VENUES: THE GOLDILOCKS SYNDROME
Byline: Eric Wilson
NEW YORK — Getting from one show to another will present the fashion flock with some transportation challenges next week.
Visitors will find themselves racing from the West Side Highway, en route from 7th on Sixth’s new home at the Chelsea Piers, to venues strung from the Upper West Side to Gramercy Park to Wall Street.
The concept of creating a centralized showplace for New York’s fashion week historically has been controversial, trying to balance designers’ needs for individuality with their audience’s need for convenience and order. When the Council of Fashion Designers of America opened 7th on Sixth in Bryant Park in 1994, designers immediately reacted favorably to the site: charming, varieties of scale, close to Seventh Avenue. For seven seasons, the tent shows drew major designers and global media.
However, 7th on Sixth dropped a bombshell in July with the announcement that it would move to the Chelsea Piers. It was forced out of the park by the loss of several adjacent venues, compounded by designer sentiment that a change was in order.
The new venue was a tough sell from the start, though; while most designers thought the spaces were beautiful, they developed a case of Goldilocks and the Three Piers.
One room was too big; one too small; another looked like a parking garage. Still, the designers watched each other nervously to see who would be the first to say the space was just right. That never happened.
By mid-September, only 15 designers had booked spaces at the piers. The largest venue, at Pier 60, was dropped. And of the 15, four companies — Badgley Mischka, Mary McFadden, Bob Mackie and BCBG Max Azria — made it no secret they were actively exploring other options.
Meanwhile, Donna Karan, Calvin Klein and Ralph Lauren would not dock their clout on the Hudson.
Sensing anxiety, other venues and promoters began courting designers to show in their spaces. Suddenly, the The New-York Historical Society, The New York Public Library and Chelsea nightclubs and art galleries were all in play.
Finally, three major venues for the week have emerged:
The New-York Historical Society lured Oscar de la Renta and Bill Blass to 77th Street and Central Park West, where they will show at the Dexter Gallery, a 123-by-26 1/2-foot space with 27-foot ceilings that will seat up to 600. The designers both said they reluctantly decided to present their collections away from the piers, after showing with 7th on Sixth for several seasons, because the Chelsea venues did not meet their needs.
Kevin Krier & Associates, a fashion event production and public relations firm, brokered a space at 525 West 24th Street, the future site of the Andrea Rosen and Luhring Augustine art gallery. The 10,000-square-foot space, which seats up to 700, was selected because it was convenient to the piers and offered Krier’s clients more options for presenting their designs. Carolina Herrera and Todd Oldham were the first to commit to the site, followed by Linda Allard for Ellen Tracy, Pamela Dennis and Halston Signature by Randolph Duke.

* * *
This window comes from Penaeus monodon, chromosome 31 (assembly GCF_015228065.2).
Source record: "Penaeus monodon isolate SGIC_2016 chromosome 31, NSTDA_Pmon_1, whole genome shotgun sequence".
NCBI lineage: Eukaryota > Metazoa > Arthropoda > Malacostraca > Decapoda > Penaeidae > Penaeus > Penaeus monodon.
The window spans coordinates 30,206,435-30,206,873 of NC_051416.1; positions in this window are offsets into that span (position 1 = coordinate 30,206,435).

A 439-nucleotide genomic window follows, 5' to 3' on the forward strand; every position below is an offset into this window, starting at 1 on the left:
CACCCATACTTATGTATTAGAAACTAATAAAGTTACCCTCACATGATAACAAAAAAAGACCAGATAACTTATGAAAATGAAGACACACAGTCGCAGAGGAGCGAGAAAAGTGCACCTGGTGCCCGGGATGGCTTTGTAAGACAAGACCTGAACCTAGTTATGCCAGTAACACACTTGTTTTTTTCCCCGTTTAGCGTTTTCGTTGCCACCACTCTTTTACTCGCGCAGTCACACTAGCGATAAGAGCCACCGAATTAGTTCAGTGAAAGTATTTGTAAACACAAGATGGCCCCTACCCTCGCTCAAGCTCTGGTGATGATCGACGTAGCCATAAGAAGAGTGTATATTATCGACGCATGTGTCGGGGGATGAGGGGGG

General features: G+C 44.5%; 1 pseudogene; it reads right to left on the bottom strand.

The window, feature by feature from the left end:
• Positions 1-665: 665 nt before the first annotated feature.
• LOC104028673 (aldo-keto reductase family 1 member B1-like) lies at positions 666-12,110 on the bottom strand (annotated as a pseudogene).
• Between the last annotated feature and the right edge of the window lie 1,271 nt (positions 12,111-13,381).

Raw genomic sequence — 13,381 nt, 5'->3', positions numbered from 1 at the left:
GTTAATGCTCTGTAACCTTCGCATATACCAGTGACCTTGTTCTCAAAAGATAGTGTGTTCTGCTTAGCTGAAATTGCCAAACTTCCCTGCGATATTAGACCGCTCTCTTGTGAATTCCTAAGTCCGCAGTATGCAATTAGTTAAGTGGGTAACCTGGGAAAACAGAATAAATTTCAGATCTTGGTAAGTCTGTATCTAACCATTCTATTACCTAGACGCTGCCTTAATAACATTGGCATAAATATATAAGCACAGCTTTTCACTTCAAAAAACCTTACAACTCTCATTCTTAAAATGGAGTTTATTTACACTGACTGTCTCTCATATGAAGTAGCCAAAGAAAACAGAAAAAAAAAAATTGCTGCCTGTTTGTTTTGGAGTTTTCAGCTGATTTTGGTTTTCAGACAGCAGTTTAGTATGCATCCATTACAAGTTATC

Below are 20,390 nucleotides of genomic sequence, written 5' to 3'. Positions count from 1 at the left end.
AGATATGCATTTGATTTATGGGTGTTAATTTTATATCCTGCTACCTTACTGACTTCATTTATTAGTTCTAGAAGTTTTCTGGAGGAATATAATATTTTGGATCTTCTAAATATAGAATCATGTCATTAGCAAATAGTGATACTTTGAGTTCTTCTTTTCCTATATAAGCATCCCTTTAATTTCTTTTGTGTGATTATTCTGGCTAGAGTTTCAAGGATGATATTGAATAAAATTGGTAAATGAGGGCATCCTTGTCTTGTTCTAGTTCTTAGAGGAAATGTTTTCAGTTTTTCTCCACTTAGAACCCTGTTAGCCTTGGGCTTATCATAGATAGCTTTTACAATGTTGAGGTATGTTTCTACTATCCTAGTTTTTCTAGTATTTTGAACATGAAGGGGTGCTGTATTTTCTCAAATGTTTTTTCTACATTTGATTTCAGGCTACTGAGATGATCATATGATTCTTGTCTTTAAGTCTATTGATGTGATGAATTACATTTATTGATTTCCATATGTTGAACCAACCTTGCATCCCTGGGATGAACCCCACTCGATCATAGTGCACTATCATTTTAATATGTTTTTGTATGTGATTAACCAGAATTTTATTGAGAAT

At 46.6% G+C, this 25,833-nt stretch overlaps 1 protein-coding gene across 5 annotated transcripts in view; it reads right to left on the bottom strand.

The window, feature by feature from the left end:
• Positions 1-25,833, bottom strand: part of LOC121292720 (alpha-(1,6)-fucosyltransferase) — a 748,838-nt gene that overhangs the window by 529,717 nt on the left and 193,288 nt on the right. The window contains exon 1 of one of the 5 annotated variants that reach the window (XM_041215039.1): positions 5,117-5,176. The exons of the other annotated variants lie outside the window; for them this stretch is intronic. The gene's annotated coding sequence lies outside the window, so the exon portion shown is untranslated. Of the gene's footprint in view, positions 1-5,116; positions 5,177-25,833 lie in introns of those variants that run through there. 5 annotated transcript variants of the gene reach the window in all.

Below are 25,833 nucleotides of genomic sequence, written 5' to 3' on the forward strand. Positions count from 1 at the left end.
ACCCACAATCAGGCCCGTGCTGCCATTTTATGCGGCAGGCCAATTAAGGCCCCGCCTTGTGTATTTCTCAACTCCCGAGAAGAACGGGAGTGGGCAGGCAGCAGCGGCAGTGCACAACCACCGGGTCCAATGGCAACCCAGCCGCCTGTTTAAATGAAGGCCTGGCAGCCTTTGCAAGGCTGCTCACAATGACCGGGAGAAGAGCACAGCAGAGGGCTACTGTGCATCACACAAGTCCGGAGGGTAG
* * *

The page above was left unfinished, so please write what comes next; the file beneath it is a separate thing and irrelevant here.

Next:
7th on Sixth still managed to book 29 firms at the piers; 43 designers showed last season in Bryant Park. Badgley Mischka, McFadden and BCBG later committed to showing on Pier 59, despite their initial reservations, and Mackie eventually took a space at the Equitable Building, at 787 Seventh Avenue, which is more convenient to the historical society, where Blass and de la Renta are showing before and after him.
Among the other designers showing at the piers are Isabel Toledo, Yeohlee, John Bartlett, Betsey Johnson, Michael Kors, Anna Sui, Vivienne Tam and Donald Deal. There are also newcomers, among them Xuly-Bet, Mario Valentino by Josephine Sedita and Evgenia Godetskaya.
Calvin Klein was the only CFDA executive board member who sat in on 7th on Sixth’s initial discussions with Chelsea Piers management, sparking speculation that he would show there and draw other designers back to the central venue. Instead, he is showing at 450 West 15th Street, the same raw, concrete space he used for his July men’s runway show and his recent CK Calvin Klein spring presentation. It accommodates 600.
Lauren will show at his headquarters at 650 Madison Avenue, while Karan will show her signature collection and D by Donna Karan at her 550 Seventh Avenue offices.
Among the other spaces in Chelsea where designers are showing, Nicole Miller will present her line at the Roxy, at 515 West 18th Street, and Cesar Galindo will show at Twilo, at 542 West 27th Street. In Gramercy, Richard Tyler will show at his Gramercy Park South townhouse, and Marc Jacobs and Rifat Ozbek will show at the New York State Armory, Lexington Avenue at 26th Street.
Seventh on Sixth is coordinating several of the off-site shows through its associate membership programs. The designers showing at Krier’s gallery space, those at the historical society, and Mackie, Miller, Tyler, Lauren, Klein, Karan, Mizrahi and Ozbek are included. Diane Von Furstenberg, Norma Kamali, Searle and Elizabeth Fillmore are also associate members.
Express shuttle buses will leave every 15 minutes, on the quarter hour, from the Fashion Business Improvement District button kiosk at Seventh Avenue and 39th Street and from the Chelsea Piers, from 8:30 a.m. until the last show of the day. Seventh on Sixth also has created a drop-off zone on the northbound and southbound right lanes of the West Side Highway at 18th Street.
The 7th on Sixth command center this year will be on the second floor of Pier 59, with a cafe catered by D’Orazi, a restaurant on the pier.